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Discussion Starter · #1 ·
Well my concern was when I bought the 2010 was if it would burn oil. And it looks like those concerns are validated. I did an oil change right after I bought it. It was at the top of the hash marks. After 1700 miles it is just above the bottom of the hash marks. I added a bit less than a quart today.

So maybe a quart about every 2k?

I also drove pretty hard so far, taking advantage of the 300hp/275tq fairly often. I also sea foamed it when I bought it and the oil came out pretty black. I noticed it looks pretty dirty on the stick already. Much darker than my Ridgeline with 186k on it.

So clearly the rings are carboned up, which is not uncommon for some Hondas. I plan on changing the oil at 3k and hitting it with the seafoam again. Maybe try some different oil although I am already on 5w30.

The good news is it runs awesome. If it never gets any better... so be it. However I will see what some ring cleaning will do.

Stay tuned....
 

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You will burn oil when driving hard the 3.7L, as the engine has been tuned to hell to reach the 300HP mark... Is not uncommon for normal production cars to burn oil when you push them. The abnormal behavior is when you have to pour 1 quart every 1K and drive like a grandma.
 

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That's what I burn. Acura claims anything over a quart per 1000 miles is excessive. Luckily I have the AcuraCare warranty for another 40 thousand miles if it gets worse.

Outside of oil consumption the MDX has been rock solid.
 

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Discussion Starter · #4 ·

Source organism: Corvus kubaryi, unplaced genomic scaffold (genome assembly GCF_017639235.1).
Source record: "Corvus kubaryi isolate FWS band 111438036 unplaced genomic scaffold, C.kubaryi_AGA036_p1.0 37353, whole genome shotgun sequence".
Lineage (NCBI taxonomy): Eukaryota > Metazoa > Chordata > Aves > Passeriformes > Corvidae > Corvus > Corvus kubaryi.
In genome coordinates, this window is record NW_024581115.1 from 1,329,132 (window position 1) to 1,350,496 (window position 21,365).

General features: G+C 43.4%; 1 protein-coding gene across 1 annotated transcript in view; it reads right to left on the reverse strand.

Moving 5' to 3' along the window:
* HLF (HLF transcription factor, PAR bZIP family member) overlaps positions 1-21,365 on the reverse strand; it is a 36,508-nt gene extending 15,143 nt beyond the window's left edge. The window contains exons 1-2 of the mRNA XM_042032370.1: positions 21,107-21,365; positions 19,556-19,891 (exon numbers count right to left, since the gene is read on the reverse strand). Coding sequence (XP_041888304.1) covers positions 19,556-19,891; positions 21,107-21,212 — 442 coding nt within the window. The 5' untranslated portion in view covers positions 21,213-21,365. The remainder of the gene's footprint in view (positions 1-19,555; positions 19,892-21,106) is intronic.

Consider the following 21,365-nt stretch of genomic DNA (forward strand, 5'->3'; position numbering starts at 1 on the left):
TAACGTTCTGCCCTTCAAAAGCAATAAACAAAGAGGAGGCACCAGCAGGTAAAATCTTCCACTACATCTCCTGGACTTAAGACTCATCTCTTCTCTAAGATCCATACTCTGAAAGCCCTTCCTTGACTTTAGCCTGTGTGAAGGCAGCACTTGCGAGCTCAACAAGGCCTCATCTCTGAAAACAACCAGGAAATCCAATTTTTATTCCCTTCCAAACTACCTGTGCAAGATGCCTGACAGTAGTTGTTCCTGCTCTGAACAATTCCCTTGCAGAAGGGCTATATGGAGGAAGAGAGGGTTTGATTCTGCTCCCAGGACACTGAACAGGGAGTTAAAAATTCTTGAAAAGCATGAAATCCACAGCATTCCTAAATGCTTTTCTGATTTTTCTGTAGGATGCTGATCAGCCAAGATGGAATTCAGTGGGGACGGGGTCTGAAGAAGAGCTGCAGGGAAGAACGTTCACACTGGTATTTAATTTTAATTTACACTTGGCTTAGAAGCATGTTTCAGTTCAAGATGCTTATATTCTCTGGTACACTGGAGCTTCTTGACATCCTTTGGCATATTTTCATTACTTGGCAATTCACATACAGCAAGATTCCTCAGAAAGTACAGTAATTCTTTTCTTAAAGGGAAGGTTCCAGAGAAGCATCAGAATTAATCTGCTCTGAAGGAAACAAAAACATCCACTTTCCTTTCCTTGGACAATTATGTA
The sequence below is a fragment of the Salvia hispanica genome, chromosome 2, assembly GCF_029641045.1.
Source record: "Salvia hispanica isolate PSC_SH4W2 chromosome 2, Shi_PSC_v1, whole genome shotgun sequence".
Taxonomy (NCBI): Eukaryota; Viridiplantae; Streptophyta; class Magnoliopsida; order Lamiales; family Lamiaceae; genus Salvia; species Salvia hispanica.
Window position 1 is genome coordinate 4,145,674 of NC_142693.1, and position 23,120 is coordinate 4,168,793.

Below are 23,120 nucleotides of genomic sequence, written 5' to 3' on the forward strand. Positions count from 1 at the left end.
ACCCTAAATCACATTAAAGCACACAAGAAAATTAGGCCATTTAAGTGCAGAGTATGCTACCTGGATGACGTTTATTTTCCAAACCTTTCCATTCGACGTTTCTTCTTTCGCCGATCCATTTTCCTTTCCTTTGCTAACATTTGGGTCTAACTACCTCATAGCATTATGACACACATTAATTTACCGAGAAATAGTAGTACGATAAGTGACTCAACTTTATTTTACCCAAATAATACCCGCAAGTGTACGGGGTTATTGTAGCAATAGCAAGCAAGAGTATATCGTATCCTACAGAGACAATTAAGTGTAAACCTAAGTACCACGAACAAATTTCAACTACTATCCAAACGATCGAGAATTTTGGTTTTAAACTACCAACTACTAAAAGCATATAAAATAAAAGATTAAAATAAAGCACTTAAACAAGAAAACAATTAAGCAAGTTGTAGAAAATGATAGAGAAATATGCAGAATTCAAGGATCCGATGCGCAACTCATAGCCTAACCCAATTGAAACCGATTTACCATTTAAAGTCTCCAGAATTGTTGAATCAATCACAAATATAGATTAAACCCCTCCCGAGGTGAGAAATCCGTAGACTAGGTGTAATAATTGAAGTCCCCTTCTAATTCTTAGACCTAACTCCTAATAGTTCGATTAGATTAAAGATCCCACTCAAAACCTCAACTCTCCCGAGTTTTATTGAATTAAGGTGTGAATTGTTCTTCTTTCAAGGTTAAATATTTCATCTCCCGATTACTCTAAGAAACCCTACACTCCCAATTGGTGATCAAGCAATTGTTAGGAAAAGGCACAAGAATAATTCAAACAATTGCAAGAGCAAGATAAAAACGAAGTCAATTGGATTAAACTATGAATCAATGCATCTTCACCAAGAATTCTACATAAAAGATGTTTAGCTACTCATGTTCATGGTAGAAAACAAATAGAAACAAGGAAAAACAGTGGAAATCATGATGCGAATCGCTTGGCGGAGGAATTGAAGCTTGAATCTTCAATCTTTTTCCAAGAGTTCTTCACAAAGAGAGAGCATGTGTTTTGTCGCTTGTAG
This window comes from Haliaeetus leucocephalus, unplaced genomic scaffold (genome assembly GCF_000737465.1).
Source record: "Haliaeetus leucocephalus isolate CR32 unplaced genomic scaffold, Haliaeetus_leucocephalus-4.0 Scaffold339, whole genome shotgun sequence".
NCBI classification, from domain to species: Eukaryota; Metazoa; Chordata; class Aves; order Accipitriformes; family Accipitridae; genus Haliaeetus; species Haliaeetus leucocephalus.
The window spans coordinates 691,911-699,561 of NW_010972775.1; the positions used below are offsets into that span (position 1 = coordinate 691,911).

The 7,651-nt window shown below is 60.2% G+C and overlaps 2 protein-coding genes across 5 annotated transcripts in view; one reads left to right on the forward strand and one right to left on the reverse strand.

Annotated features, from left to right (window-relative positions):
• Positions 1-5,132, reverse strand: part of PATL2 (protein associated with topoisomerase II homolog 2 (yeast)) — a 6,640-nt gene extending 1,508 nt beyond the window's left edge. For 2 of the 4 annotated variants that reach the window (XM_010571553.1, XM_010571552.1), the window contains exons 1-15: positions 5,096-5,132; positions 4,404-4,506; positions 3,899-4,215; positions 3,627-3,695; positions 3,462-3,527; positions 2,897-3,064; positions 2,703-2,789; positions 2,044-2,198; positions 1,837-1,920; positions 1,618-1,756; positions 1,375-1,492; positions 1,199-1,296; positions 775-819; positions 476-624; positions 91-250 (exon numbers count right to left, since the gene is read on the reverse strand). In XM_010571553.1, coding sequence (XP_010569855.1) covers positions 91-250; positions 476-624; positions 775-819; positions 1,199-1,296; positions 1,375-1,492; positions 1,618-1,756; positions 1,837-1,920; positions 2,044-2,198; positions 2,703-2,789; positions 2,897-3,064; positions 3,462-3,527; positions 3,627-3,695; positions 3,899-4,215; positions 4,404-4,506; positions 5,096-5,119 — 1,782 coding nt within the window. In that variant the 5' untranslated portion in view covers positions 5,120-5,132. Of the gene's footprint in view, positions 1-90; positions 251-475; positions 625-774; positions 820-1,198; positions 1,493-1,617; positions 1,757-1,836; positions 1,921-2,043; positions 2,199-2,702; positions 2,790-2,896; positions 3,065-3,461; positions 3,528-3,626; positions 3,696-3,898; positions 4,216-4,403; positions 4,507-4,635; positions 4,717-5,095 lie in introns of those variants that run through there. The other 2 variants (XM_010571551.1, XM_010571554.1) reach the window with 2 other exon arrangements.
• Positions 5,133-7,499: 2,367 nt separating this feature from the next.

Well, glad it's not uncommon. My experience with the j35 in the Ridgeline is that it does not use a bit of oil. So it's a bit new to me. If I can't improve it, I'll just live with it.

Otherwise it runs like a beast!
 

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The J35 is quite un-tuned, It was based on the J32 so it isn´t in the same ball park.
The J37 on the other hand is the most savage J-Series Honda has ever built, It wasn´t based on anything but built from scratch. Even compared to newer Direct Injection Engines the J37 is still the most powerful J ever made, and most powerful V6 N/A Honda ever made! Yeah even better than the C32B from the NSX.
 

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Discussion Starter · #6 ·
Did not know that. I just figured it was a stroked version of a 3.5 with some more compression. I guess not...

I am a big fan of Honda engines. The F20C in my S2000 is ridiculous. I almost bought a NSX with a C30A, another award wining engine.

The J37 is a blast. It rips, plain and simple. I have been having so much fun with X, the S2k has barely been out of the garage this year! :)
 

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The J35 is quite un-tuned, It was based on the J32 so it isn´t in the same ball park.
The J37 on the other hand is the most savage J-Series Honda has ever built, It wasn´t based on anything but built from scratch. Even compared to newer Direct Injection Engines the J37 is still the most powerful J ever made, and most powerful V6 N/A Honda ever made! Yeah even better than the C32B from the NSX.